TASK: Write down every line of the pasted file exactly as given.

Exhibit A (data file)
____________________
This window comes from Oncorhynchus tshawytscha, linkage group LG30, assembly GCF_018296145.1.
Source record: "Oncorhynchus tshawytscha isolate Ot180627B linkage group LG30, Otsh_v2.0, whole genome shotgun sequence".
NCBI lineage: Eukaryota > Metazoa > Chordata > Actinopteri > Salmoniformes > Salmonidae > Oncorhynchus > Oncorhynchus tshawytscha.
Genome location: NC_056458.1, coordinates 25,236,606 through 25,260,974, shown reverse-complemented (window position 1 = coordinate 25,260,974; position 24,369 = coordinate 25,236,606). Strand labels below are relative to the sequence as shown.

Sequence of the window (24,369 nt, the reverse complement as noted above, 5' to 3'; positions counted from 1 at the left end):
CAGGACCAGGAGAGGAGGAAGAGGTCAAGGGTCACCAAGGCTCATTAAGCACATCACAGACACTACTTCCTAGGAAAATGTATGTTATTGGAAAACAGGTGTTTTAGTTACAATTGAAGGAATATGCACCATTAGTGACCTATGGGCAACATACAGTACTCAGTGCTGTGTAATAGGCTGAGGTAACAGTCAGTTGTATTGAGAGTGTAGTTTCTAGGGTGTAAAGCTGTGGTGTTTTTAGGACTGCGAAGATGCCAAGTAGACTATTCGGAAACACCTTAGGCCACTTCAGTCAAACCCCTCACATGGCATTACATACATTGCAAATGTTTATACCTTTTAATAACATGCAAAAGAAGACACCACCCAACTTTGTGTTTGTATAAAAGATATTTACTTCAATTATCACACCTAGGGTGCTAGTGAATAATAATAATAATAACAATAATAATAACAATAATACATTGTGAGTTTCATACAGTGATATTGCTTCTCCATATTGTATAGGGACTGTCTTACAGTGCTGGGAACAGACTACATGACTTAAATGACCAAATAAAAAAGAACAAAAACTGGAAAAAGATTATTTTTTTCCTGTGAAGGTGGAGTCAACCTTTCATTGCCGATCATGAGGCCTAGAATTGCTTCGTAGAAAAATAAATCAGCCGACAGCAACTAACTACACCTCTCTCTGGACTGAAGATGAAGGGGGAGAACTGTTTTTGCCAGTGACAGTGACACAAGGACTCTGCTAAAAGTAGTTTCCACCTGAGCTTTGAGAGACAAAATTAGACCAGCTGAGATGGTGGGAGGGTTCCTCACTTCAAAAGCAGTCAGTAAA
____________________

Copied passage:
This window comes from Oncorhynchus tshawytscha, linkage group LG30, assembly GCF_018296145.1.
Source record: "Oncorhynchus tshawytscha isolate Ot180627B linkage group LG30, Otsh_v2.0, whole genome shotgun sequence".
NCBI lineage: Eukaryota > Metazoa > Chordata > Actinopteri > Salmoniformes > Salmonidae > Oncorhynchus > Oncorhynchus tshawytscha.
Genome location: NC_056458.1, coordinates 25,236,606 through 25,260,974, shown reverse-complemented (window position 1 = coordinate 25,260,974; position 24,369 = coordinate 25,236,606). Strand labels below are relative to the sequence as shown.

Sequence of the window (24,369 nt, the reverse complement as noted above, 5' to 3'; positions counted from 1 at the left end):
CAGGACCAGGAGAGGAGGAAGAGGTCAAGGGTCACCAAGGCTCATTAAGCACATCACAGACACTACTTCCTAGGAAAATGTATGTTATTGGAAAACAGGTGTTTTAGTTACAATTGAAGGAATATGCACCATTAGTGACCTATGGGCAACATACAGTACTCAGTGCTGTGTAATAGGCTGAGGTAACAGTCAGTTGTATTGAGAGTGTAGTTTCTAGGGTGTAAAGCTGTGGTGTTTTTAGGACTGCGAAGATGCCAAGTAGACTATTCGGAAACACCTTAGGCCACTTCAGTCAAACCCCTCACATGGCATTACATACATTGCAAATGTTTATACCTTTTAATAACATGCAAAAGAAGACACCACCCAACTTTGTGTTTGTATAAAAGATATTTACTTCAATTATCACACCTAGGGTGCTAGTGAATAATAATAATAATAACAATAATAATAACAATAATACATTGTGAGTTTCATACAGTGATATTGCTTCTCCATATTGTATAGGGACTGTCTTACAGTGCTGGGAACAGACTACATGACTTAAATGACCAAATAAAAAAGAACAAAAACTGGAAAAAGATTATTTTTTTCCTGTGAAGGTGGAGTCAACCTTTCATTGCCGATCATGAGGCCTAGAATTGCTTCGTAGAAAAATAAATCAGCCGACAGCAACTAACTACACCTCTCTCTGGACTGAAGATGAAGGGGGAGAACTGTTTTTGCCAGTGACAGTGACACAAGGACTCTGCTAAAAGTAGTTTCCACCTGAGCTTTGAGAGACAAAATTAGACCAGCTGAGATGGTGGGAGGGTTCCTCACTTCAAAAGCAGTCAGTAAA